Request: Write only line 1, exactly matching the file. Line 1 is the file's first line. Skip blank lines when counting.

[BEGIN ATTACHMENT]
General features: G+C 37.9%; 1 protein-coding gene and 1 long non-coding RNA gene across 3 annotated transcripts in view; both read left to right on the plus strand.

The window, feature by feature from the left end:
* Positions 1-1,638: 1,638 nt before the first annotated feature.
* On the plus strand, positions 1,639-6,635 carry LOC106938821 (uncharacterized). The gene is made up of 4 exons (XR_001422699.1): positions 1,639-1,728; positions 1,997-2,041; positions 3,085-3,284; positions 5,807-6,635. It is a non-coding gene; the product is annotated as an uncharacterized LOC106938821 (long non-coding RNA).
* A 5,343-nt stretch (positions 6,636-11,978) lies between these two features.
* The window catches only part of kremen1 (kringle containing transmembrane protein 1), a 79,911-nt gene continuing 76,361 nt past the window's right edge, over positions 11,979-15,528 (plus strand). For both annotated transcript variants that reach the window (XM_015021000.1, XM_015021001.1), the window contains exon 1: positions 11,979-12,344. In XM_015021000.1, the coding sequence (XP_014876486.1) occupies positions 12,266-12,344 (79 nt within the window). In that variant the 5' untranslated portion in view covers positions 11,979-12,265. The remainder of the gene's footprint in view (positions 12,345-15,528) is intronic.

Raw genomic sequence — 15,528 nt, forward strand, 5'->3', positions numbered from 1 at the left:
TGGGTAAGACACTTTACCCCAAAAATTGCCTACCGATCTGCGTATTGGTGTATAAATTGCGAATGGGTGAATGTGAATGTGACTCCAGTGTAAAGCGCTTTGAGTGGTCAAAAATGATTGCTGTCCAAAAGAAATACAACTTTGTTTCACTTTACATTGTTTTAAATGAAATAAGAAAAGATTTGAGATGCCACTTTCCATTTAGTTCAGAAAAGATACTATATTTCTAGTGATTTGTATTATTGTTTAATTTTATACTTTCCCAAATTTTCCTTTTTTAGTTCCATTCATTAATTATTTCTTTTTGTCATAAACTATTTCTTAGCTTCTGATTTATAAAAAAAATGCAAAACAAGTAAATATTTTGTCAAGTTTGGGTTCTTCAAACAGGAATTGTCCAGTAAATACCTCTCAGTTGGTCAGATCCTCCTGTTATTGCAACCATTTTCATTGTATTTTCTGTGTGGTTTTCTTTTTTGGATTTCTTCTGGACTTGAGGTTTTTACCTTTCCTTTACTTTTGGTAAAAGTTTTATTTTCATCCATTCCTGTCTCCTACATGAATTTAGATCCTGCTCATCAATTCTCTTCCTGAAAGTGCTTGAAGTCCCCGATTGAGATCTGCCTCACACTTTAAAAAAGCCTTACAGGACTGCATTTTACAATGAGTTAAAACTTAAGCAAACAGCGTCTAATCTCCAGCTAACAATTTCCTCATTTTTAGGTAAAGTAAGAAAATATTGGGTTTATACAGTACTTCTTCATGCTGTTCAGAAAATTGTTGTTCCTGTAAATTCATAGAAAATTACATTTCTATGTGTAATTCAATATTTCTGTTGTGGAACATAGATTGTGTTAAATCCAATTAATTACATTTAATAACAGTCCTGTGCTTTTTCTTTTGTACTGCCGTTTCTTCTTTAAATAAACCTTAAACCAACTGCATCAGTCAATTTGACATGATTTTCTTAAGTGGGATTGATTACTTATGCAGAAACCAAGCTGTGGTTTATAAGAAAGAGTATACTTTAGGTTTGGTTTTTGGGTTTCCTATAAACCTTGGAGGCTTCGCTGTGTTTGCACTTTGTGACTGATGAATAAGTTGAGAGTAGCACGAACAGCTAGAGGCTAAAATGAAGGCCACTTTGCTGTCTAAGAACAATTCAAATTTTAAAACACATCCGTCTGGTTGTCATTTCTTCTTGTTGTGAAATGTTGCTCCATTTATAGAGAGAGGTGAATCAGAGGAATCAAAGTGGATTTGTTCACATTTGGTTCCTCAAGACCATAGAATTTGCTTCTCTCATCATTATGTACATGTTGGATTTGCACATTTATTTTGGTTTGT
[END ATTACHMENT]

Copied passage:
General features: G+C 37.9%; 1 protein-coding gene and 1 long non-coding RNA gene across 3 annotated transcripts in view; both read left to right on the plus strand.